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It'll have the consistency of a milkshake. You'd see bubbles, or at least a foamy appearance.
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Old 09-13-2002, 03:08 AM
Denny Denny is offline
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Eek, I guess I will check for that on Sunday then. .. frown
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Old 09-13-2002, 09:11 AM
rangerj rangerj is offline
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Denny,

Before you give yourself an ulcer worrying about how much it's going to cost to rebuild your engine, step back and do some diagnostics.

Does your temperature guage indicate that you are running hotter than normal? How long has it been since you have changed the radiator cap? If it has been more than a year or two, and you are running at normal temperatures, then change the radiator cap. Buy a top quality cap. DO NOT OPEN THE CAP WHEN THE ENGINE IS HOT!

You can remove the cap, start the car, and watch the coolant flow when the thermostat opens. After the coolant cycles several times, it is a good indication that the thermostat is working properly. If the thermostat is not opening you would be overheating! Is the fan working?

If there is a lot of air (bubbles) in the coolant, or foam, it could indicate a head gasket problem. This can be checked by pressure testing the radiator, and by doing a compression test on the cylinders.

However, keep in mind that at any one of the many hose connections, the engine could suck in air via the vacuum created when the engine cools down. The spring clamps used in production lose some of their tension with age, and/or corrosion.
Any hose that feels spongy, or is very hard, should be replaced.

The hoses themselves also deteriorate with age.
A radiator cap that has lost some of its spring tension can also allow the system to suck in air.
Why isn't the fluid being sucked back into the system from the overflow bottle?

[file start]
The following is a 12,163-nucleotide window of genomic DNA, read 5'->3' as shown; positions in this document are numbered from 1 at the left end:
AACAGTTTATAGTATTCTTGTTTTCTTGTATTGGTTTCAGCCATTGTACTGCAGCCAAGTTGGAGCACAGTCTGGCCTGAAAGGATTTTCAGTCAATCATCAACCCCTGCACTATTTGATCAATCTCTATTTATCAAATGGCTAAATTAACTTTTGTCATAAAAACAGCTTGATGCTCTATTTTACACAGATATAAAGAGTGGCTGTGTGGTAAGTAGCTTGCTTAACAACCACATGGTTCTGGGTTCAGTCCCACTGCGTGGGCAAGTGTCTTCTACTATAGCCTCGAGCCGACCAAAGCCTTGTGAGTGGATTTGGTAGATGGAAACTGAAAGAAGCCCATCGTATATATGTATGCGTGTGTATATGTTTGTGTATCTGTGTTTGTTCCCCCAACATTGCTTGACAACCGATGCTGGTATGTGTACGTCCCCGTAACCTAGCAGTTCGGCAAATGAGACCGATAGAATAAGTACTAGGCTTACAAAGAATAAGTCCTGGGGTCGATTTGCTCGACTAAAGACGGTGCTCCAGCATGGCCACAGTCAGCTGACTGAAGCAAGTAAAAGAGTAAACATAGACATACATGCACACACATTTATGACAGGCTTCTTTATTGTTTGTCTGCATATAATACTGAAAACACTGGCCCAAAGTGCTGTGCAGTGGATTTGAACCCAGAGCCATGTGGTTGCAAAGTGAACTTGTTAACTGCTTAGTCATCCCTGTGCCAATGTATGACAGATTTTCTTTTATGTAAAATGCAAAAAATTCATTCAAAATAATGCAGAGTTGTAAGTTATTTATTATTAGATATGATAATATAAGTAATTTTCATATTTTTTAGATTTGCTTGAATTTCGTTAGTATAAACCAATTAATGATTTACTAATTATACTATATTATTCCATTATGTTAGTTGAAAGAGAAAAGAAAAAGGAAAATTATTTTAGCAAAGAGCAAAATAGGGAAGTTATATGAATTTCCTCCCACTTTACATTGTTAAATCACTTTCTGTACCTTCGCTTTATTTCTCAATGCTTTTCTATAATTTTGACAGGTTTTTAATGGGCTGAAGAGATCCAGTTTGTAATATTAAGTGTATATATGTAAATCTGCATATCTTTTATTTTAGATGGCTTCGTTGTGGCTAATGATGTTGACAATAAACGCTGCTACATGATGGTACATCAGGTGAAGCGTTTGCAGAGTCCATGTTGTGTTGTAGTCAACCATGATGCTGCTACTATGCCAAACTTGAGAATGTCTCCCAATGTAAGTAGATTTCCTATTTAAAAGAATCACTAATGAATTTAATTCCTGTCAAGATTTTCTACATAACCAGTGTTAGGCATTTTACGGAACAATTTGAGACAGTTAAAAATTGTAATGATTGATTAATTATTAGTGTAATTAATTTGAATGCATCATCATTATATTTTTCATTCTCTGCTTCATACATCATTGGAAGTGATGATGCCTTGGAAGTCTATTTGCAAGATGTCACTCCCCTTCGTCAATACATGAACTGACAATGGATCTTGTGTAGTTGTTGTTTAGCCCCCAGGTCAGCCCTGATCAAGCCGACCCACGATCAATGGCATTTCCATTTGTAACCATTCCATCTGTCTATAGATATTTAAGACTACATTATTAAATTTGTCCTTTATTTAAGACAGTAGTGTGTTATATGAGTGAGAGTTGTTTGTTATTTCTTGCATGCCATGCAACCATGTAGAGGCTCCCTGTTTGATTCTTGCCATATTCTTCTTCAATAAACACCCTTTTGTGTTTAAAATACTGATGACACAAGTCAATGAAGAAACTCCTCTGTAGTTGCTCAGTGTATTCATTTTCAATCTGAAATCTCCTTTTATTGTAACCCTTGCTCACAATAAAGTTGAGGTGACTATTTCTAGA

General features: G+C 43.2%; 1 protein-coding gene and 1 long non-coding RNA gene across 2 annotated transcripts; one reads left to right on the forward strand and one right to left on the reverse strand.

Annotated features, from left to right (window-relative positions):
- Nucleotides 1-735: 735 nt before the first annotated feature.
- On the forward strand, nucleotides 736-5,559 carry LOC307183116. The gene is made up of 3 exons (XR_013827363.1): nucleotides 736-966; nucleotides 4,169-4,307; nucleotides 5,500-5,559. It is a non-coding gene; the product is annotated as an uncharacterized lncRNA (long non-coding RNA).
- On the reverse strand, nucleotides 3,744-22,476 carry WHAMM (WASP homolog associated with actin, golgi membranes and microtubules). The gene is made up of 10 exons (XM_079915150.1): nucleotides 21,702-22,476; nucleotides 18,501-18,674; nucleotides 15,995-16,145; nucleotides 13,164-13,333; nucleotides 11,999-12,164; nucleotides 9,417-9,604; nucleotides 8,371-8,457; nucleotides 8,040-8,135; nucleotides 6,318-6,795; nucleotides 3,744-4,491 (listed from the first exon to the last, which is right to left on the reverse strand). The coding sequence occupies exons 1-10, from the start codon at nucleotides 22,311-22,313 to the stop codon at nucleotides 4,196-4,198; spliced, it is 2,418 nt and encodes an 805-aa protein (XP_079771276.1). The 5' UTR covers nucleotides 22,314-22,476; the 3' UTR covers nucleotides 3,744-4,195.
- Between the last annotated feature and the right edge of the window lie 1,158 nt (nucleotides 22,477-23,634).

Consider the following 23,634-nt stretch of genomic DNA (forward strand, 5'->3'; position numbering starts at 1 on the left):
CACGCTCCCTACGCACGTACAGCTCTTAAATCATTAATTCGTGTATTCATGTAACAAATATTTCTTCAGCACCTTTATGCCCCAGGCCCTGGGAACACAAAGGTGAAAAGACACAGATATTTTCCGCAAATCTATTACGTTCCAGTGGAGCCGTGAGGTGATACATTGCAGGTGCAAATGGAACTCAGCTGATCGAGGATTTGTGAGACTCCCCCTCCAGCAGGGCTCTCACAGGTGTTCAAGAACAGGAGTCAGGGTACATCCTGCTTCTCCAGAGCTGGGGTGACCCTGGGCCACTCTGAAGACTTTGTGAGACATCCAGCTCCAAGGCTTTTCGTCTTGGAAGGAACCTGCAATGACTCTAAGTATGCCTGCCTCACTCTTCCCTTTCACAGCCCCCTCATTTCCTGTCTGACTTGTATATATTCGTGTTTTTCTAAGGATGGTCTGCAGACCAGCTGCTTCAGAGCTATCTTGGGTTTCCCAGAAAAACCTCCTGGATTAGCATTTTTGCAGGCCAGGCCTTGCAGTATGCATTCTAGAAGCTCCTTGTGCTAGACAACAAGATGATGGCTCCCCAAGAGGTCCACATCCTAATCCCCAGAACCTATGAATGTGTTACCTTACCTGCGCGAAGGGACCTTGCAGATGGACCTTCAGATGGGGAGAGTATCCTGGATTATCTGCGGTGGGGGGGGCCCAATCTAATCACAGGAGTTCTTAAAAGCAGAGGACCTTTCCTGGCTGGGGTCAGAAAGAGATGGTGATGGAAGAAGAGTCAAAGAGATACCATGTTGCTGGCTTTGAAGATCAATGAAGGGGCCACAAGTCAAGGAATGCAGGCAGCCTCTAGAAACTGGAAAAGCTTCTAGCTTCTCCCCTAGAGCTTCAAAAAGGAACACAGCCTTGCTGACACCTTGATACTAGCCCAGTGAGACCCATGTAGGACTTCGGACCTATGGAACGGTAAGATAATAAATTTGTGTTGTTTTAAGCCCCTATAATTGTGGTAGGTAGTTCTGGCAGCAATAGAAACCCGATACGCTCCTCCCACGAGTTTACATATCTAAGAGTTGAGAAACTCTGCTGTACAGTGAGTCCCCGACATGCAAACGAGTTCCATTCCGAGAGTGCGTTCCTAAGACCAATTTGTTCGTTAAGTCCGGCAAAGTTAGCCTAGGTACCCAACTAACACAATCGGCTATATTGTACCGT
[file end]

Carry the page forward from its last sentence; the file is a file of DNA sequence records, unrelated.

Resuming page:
Check for any signs of leaks at all hoses, gaskets, and any place the coolant flows, such as the water pump and the radiator, especially around the tank seals and petcock.

Take your time and do the diagnostics, or you could spend a lot of time and money unnecessarily. Hope this helps, rangerj
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Old 09-13-2002, 10:12 AM
NiNeTy Fo SHO NiNeTy Fo SHO is offline
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FWIW: I had it boiling out of my 94 mtx...my problem was my radiator fan stopped running...got a realy from the junk yard for like 10 bucks and we were back in business. Also make sure there is a rubber seal around the radiator cap...if there isnt, then it would also cause fluid to boil out of the overflow. Thats what happened to me.
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Old 09-13-2002, 12:39 PM
Denny Denny is offline
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Hehehehe, compression testing is fun! :D
If I do that, would a head gasket problem be there if compression is off, or very weak in any given cylinder then?

Rangerj, those were some very helpful pointers, I'll have to check into those. Thanks thumbs_u
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Old 04-29-2005, 09:17 PM
Denny Denny is offline
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Whoah, I just found this thread I started years ago while searching for a different topic. Odd, because I still have this problem...on a different engine. However, it's the same radiator and CAP. I'm going with everyone hear and going to put money on that. Hopefully this will be fixed once and for all